Desert heroes shed new light on secret state: World Cup success puts Saudis under spotlight

THEY CAME round about once every eight minutes - two young boys, no more than 10 years old, running the full circle of the stadium, high in the terraces, trailing a green flag of Saudi Arabia that bears a scimitar and ancient script from the Koran. They drew cheers from their own - even from some of us Belgium supporters - and the heat did not slow them. Nor did it slow their team.

In that cauldron of the John F Kennedy Stadium in Washington on Wednesday, the players of the Saudi national team, with their 1-0 World Cup win over Belgium, transported their fans - teens in T-shirts, a scattering of women in black veils, men blowing horns and a party of royal princes - into high delirium. They also made themselves the darlings of the competition.

Who are these young, and to many people's surprise, black athletes who are defying every prediction that they would be knocked out in the first round, but have won second place in their group and advancement to Round 2? Who in particular is goalkeeper Mohammed Al Deayea, who can leap as high as any American basketball professional? What's the source of inspiration for Saeed Owairan who weaved forward from way down the field to score against Belgium after just five minutes?

Even before they started winning, the Saudis were the objects of fevered comment and speculation. This was the country's first appearance in World Cup competition. There was an early feud with McDonald's, a sponsor, because the sacred flag had been printed on its takeaway paper bags. Training sessions here were being conducted in unusual secrecy. There were rumours of fantastic gifts being showered on the players by King Fahd just for having qualified - reportedly dollars 100,000 and a Mercedes limousine each.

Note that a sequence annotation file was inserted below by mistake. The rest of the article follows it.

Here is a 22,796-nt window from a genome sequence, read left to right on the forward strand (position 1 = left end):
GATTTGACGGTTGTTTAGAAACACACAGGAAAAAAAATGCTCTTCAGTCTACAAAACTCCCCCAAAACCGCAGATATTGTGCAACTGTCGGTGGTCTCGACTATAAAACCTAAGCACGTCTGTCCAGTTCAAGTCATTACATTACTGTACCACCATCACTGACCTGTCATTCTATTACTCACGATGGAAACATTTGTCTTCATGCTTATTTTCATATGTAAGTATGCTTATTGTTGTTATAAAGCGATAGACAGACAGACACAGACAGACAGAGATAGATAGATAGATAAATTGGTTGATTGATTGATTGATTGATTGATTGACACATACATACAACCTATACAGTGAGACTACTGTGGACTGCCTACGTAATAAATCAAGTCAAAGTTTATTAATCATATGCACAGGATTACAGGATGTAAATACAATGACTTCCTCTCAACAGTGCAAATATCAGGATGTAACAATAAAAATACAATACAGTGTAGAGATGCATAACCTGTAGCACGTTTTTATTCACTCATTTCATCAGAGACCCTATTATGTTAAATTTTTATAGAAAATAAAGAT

And there is the mystery of Saudi Arabia itself. Though one of the richest nations in the world, it remains one of the least visited and understood. It is no surprise that the government is trying to use the World Cup to promote a new image. Multi- page advertisements have been placed in newspapers and 12- page glossy supplements are given to fans at every match.

In view of the team's success, such propaganda seems crude and superfluous. Not for the first time in the history of world diplomacy, sport is providing a nation with its best ambassadors. Abdulla Aboukhater, a team spokesman, said last week: 'When we came here, we were considered as underdogs. People thought of Saudi Arabia and they thought of camels and oil and sand. They even tried to dehumanise us. We came to the World Cup to tell the whole world of our tradition, our culture and our religion.'